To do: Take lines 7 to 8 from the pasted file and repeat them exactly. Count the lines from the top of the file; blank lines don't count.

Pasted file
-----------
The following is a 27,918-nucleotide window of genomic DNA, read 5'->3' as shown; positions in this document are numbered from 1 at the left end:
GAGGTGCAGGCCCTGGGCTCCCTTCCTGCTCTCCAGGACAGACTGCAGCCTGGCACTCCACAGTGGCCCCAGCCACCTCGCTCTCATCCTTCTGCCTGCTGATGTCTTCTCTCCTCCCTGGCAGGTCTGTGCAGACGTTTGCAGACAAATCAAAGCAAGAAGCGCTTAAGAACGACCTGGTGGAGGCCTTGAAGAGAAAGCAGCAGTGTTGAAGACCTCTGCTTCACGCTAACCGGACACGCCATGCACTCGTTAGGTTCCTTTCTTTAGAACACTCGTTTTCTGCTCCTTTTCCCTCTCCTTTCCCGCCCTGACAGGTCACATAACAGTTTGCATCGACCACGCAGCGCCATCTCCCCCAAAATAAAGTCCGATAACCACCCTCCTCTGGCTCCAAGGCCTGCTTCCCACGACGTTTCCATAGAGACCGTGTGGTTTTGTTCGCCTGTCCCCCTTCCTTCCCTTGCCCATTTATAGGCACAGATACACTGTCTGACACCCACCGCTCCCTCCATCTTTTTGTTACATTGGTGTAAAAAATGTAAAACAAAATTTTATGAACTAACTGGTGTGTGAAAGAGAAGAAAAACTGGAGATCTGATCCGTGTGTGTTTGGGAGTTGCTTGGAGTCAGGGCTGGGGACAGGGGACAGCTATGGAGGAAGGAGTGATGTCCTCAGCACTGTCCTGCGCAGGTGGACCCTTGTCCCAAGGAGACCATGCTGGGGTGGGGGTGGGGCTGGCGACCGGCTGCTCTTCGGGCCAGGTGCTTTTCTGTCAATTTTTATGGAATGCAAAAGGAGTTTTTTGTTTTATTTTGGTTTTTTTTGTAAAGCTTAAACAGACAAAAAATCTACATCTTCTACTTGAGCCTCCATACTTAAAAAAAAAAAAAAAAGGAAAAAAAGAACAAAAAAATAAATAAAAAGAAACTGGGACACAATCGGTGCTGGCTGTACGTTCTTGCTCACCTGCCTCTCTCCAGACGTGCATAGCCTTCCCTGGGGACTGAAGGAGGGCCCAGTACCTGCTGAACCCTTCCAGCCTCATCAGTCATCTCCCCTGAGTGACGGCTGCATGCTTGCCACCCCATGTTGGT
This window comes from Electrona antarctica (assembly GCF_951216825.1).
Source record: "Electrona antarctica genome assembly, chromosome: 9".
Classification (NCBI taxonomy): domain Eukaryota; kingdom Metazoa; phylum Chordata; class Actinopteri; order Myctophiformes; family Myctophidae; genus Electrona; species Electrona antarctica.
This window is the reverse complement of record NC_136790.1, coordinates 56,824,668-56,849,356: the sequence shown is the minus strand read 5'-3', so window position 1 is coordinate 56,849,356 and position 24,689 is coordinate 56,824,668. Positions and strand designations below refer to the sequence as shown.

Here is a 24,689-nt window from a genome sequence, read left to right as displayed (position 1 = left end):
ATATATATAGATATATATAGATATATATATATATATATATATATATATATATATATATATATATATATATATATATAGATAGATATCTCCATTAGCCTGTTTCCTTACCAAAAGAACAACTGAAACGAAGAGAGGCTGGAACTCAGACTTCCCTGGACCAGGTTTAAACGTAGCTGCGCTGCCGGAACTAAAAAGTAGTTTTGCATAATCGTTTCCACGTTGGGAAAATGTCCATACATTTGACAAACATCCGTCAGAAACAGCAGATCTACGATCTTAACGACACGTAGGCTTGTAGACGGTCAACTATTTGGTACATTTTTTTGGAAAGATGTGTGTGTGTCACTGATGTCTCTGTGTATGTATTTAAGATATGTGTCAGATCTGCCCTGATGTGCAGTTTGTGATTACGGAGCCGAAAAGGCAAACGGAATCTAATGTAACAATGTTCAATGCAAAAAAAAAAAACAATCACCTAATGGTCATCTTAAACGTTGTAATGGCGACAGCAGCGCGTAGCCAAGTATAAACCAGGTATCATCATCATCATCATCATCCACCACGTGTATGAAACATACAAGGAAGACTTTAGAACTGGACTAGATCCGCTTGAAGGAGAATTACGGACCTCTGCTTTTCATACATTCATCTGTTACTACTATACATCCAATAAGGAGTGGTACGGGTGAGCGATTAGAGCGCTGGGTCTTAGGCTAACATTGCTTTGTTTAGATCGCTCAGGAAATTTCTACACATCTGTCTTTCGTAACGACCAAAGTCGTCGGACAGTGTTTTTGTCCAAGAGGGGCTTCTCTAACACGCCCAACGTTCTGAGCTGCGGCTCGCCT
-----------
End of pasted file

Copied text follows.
Here is a 24,689-nt window from a genome sequence, read left to right as displayed (position 1 = left end):
ATATATATAGATATATATAGATATATATATATATATATATATATATATATATATATATATATATATATATATATATAGATAGATATCTCCATTAGCCTGTTTCCTTACCAAAAGAACAACTGAAACGAAGAGAGGCTGGAACTCAGACTTCCCTGGACCAGGTTTAAACGTAGCTGCGCTGCCGGAACTAAAAAGTAGTTTTGCATAATCGTTTCCACGTTGGGAAAATGTCCATACATTTGACAAACATCCGTCAGAAACAGCAGATCTACGATCTTAACGACACGTAGGCTTGTAGACGGTCAACTATTTGGTACATTTTTTTGGAAAGATGTGTGTGTGTCACTGATGTCTCTGTGTATGTATTTAAGATATGTGTCAGATCTGCCCTGATGTGCAGTTTGTGATTACGGAGCCGAAAAGGCAAACGGAATCTAATGTAACAATGTTCAATGCAAAAAAAAAAAACAATCACCTAATGGTCATCTTAAACGTTGTAATGGCGACAGCAGCGCGTAGCCAAGTATAAACCAGGTATCATCATCATCATCATCATCCACCACGTGTATGAAACATACAAGGAAGACTTTAGAACTGGACTAGATCCGCTTGAAGGAGAATTACGGACCTCTGCTTTTCATACATTCATCTGTTACTACTATACATCCAATAAGGAGTGGTACGGGTGAGCGATTAGAGCGCTGGGTCTTAGGCTAACATTGCTTTGTTTAGATCGCTCAGGAAATTTCTACACATCTGTCTTTCGTAACGACCAAAGTCGTCGGACAGTGTTTTTGTCCAAGAGGGGCTTCTCTAACACGCCCAACGTTCTGAGCTGCGGCTCGCCT